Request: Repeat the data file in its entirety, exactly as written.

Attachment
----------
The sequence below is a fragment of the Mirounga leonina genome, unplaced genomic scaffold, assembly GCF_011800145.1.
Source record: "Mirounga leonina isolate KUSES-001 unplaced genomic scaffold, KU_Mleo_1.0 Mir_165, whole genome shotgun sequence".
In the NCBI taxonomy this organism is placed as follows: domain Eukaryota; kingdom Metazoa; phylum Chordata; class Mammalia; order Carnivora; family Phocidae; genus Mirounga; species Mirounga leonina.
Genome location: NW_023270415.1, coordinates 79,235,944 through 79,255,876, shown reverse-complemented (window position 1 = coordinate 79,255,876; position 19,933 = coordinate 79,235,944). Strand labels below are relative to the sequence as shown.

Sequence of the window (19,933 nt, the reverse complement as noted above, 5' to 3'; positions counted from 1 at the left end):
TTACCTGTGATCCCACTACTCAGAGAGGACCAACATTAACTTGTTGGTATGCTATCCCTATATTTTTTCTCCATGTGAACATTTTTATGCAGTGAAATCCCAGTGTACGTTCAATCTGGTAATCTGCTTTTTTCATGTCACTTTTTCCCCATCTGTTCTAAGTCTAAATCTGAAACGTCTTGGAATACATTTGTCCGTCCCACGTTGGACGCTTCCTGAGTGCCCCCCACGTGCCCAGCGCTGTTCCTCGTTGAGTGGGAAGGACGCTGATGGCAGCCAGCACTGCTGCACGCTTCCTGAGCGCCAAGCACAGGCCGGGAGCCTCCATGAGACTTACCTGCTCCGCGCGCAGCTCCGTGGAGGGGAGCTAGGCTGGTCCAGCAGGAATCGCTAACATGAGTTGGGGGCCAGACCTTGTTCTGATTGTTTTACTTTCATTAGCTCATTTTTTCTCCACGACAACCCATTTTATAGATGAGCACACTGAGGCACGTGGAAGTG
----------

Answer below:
The sequence below is a fragment of the Mirounga leonina genome, unplaced genomic scaffold, assembly GCF_011800145.1.
Source record: "Mirounga leonina isolate KUSES-001 unplaced genomic scaffold, KU_Mleo_1.0 Mir_165, whole genome shotgun sequence".
In the NCBI taxonomy this organism is placed as follows: domain Eukaryota; kingdom Metazoa; phylum Chordata; class Mammalia; order Carnivora; family Phocidae; genus Mirounga; species Mirounga leonina.
Genome location: NW_023270415.1, coordinates 79,235,944 through 79,255,876, shown reverse-complemented (window position 1 = coordinate 79,255,876; position 19,933 = coordinate 79,235,944). Strand labels below are relative to the sequence as shown.

Sequence of the window (19,933 nt, the reverse complement as noted above, 5' to 3'; positions counted from 1 at the left end):
TTACCTGTGATCCCACTACTCAGAGAGGACCAACATTAACTTGTTGGTATGCTATCCCTATATTTTTTCTCCATGTGAACATTTTTATGCAGTGAAATCCCAGTGTACGTTCAATCTGGTAATCTGCTTTTTTCATGTCACTTTTTCCCCATCTGTTCTAAGTCTAAATCTGAAACGTCTTGGAATACATTTGTCCGTCCCACGTTGGACGCTTCCTGAGTGCCCCCCACGTGCCCAGCGCTGTTCCTCGTTGAGTGGGAAGGACGCTGATGGCAGCCAGCACTGCTGCACGCTTCCTGAGCGCCAAGCACAGGCCGGGAGCCTCCATGAGACTTACCTGCTCCGCGCGCAGCTCCGTGGAGGGGAGCTAGGCTGGTCCAGCAGGAATCGCTAACATGAGTTGGGGGCCAGACCTTGTTCTGATTGTTTTACTTTCATTAGCTCATTTTTTCTCCACGACAACCCATTTTATAGATGAGCACACTGAGGCACGTGGAAGTG